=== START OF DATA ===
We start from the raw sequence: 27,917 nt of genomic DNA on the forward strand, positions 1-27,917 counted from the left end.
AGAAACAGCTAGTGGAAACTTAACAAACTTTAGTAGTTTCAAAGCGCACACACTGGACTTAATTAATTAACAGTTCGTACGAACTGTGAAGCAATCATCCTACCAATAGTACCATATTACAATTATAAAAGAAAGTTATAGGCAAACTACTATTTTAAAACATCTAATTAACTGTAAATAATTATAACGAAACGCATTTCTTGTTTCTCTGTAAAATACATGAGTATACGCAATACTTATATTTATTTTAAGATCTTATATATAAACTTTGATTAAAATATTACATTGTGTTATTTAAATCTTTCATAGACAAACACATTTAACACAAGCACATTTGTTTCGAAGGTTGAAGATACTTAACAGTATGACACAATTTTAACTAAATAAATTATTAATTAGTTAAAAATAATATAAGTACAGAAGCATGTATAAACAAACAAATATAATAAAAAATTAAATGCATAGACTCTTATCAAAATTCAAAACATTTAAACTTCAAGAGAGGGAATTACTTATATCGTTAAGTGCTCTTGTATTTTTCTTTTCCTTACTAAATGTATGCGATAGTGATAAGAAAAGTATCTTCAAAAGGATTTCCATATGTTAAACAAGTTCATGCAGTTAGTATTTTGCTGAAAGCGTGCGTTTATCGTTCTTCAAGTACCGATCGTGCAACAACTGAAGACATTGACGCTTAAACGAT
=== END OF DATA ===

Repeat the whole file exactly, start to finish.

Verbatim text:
We start from the raw sequence: 27,917 nt of genomic DNA on the forward strand, positions 1-27,917 counted from the left end.
AGAAACAGCTAGTGGAAACTTAACAAACTTTAGTAGTTTCAAAGCGCACACACTGGACTTAATTAATTAACAGTTCGTACGAACTGTGAAGCAATCATCCTACCAATAGTACCATATTACAATTATAAAAGAAAGTTATAGGCAAACTACTATTTTAAAACATCTAATTAACTGTAAATAATTATAACGAAACGCATTTCTTGTTTCTCTGTAAAATACATGAGTATACGCAATACTTATATTTATTTTAAGATCTTATATATAAACTTTGATTAAAATATTACATTGTGTTATTTAAATCTTTCATAGACAAACACATTTAACACAAGCACATTTGTTTCGAAGGTTGAAGATACTTAACAGTATGACACAATTTTAACTAAATAAATTATTAATTAGTTAAAAATAATATAAGTACAGAAGCATGTATAAACAAACAAATATAATAAAAAATTAAATGCATAGACTCTTATCAAAATTCAAAACATTTAAACTTCAAGAGAGGGAATTACTTATATCGTTAAGTGCTCTTGTATTTTTCTTTTCCTTACTAAATGTATGCGATAGTGATAAGAAAAGTATCTTCAAAAGGATTTCCATATGTTAAACAAGTTCATGCAGTTAGTATTTTGCTGAAAGCGTGCGTTTATCGTTCTTCAAGTACCGATCGTGCAACAACTGAAGACATTGACGCTTAAACGAT